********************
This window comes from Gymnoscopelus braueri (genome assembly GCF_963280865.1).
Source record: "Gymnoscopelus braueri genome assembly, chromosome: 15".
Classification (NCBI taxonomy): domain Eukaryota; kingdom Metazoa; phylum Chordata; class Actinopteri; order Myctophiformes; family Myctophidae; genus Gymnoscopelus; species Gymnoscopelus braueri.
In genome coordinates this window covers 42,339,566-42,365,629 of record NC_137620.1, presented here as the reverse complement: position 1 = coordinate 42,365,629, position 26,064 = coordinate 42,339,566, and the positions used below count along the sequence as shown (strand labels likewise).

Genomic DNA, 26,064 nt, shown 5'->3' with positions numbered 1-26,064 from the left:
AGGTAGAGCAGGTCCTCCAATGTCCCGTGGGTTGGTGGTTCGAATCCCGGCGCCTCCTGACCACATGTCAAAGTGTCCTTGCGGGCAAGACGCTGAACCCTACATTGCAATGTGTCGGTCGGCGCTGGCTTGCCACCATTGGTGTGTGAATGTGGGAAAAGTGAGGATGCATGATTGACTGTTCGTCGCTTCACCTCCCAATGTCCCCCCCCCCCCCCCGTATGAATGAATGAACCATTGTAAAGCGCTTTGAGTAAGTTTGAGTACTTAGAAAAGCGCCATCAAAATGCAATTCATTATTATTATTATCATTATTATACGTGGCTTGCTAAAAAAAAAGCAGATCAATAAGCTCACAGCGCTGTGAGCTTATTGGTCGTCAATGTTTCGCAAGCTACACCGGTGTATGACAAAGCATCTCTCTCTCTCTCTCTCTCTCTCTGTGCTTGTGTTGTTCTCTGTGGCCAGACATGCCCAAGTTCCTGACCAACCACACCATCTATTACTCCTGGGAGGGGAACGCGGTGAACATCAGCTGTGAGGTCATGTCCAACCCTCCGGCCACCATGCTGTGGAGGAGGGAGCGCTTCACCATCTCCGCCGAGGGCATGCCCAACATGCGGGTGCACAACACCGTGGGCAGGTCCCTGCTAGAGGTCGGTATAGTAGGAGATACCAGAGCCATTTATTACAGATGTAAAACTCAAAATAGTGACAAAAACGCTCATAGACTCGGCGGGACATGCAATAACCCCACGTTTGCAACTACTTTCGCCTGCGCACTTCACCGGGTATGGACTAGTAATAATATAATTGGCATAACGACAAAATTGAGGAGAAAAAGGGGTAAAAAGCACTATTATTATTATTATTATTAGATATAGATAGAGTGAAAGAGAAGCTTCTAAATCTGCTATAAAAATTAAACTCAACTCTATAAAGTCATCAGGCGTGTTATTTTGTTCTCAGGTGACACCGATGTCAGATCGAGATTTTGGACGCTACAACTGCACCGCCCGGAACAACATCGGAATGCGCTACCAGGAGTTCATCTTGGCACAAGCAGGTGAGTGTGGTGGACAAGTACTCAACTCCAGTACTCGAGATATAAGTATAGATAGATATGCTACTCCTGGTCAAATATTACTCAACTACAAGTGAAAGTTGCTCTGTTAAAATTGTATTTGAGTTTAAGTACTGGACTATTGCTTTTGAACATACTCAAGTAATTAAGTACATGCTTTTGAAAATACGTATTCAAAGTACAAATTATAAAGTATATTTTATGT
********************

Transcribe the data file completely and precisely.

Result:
This window comes from Gymnoscopelus braueri (genome assembly GCF_963280865.1).
Source record: "Gymnoscopelus braueri genome assembly, chromosome: 15".
Classification (NCBI taxonomy): domain Eukaryota; kingdom Metazoa; phylum Chordata; class Actinopteri; order Myctophiformes; family Myctophidae; genus Gymnoscopelus; species Gymnoscopelus braueri.
In genome coordinates this window covers 42,339,566-42,365,629 of record NC_137620.1, presented here as the reverse complement: position 1 = coordinate 42,365,629, position 26,064 = coordinate 42,339,566, and the positions used below count along the sequence as shown (strand labels likewise).

Genomic DNA, 26,064 nt, shown 5'->3' with positions numbered 1-26,064 from the left:
AGGTAGAGCAGGTCCTCCAATGTCCCGTGGGTTGGTGGTTCGAATCCCGGCGCCTCCTGACCACATGTCAAAGTGTCCTTGCGGGCAAGACGCTGAACCCTACATTGCAATGTGTCGGTCGGCGCTGGCTTGCCACCATTGGTGTGTGAATGTGGGAAAAGTGAGGATGCATGATTGACTGTTCGTCGCTTCACCTCCCAATGTCCCCCCCCCCCCCCCGTATGAATGAATGAACCATTGTAAAGCGCTTTGAGTAAGTTTGAGTACTTAGAAAAGCGCCATCAAAATGCAATTCATTATTATTATTATCATTATTATACGTGGCTTGCTAAAAAAAAAGCAGATCAATAAGCTCACAGCGCTGTGAGCTTATTGGTCGTCAATGTTTCGCAAGCTACACCGGTGTATGACAAAGCATCTCTCTCTCTCTCTCTCTCTCTCTGTGCTTGTGTTGTTCTCTGTGGCCAGACATGCCCAAGTTCCTGACCAACCACACCATCTATTACTCCTGGGAGGGGAACGCGGTGAACATCAGCTGTGAGGTCATGTCCAACCCTCCGGCCACCATGCTGTGGAGGAGGGAGCGCTTCACCATCTCCGCCGAGGGCATGCCCAACATGCGGGTGCACAACACCGTGGGCAGGTCCCTGCTAGAGGTCGGTATAGTAGGAGATACCAGAGCCATTTATTACAGATGTAAAACTCAAAATAGTGACAAAAACGCTCATAGACTCGGCGGGACATGCAATAACCCCACGTTTGCAACTACTTTCGCCTGCGCACTTCACCGGGTATGGACTAGTAATAATATAATTGGCATAACGACAAAATTGAGGAGAAAAAGGGGTAAAAAGCACTATTATTATTATTATTATTAGATATAGATAGAGTGAAAGAGAAGCTTCTAAATCTGCTATAAAAATTAAACTCAACTCTATAAAGTCATCAGGCGTGTTATTTTGTTCTCAGGTGACACCGATGTCAGATCGAGATTTTGGACGCTACAACTGCACCGCCCGGAACAACATCGGAATGCGCTACCAGGAGTTCATCTTGGCACAAGCAGGTGAGTGTGGTGGACAAGTACTCAACTCCAGTACTCGAGATATAAGTATAGATAGATATGCTACTCCTGGTCAAATATTACTCAACTACAAGTGAAAGTTGCTCTGTTAAAATTGTATTTGAGTTTAAGTACTGGACTATTGCTTTTGAACATACTCAAGTAATTAAGTACATGCTTTTGAAAATACGTATTCAAAGTACAAATTATAAAGTATATTTTATGT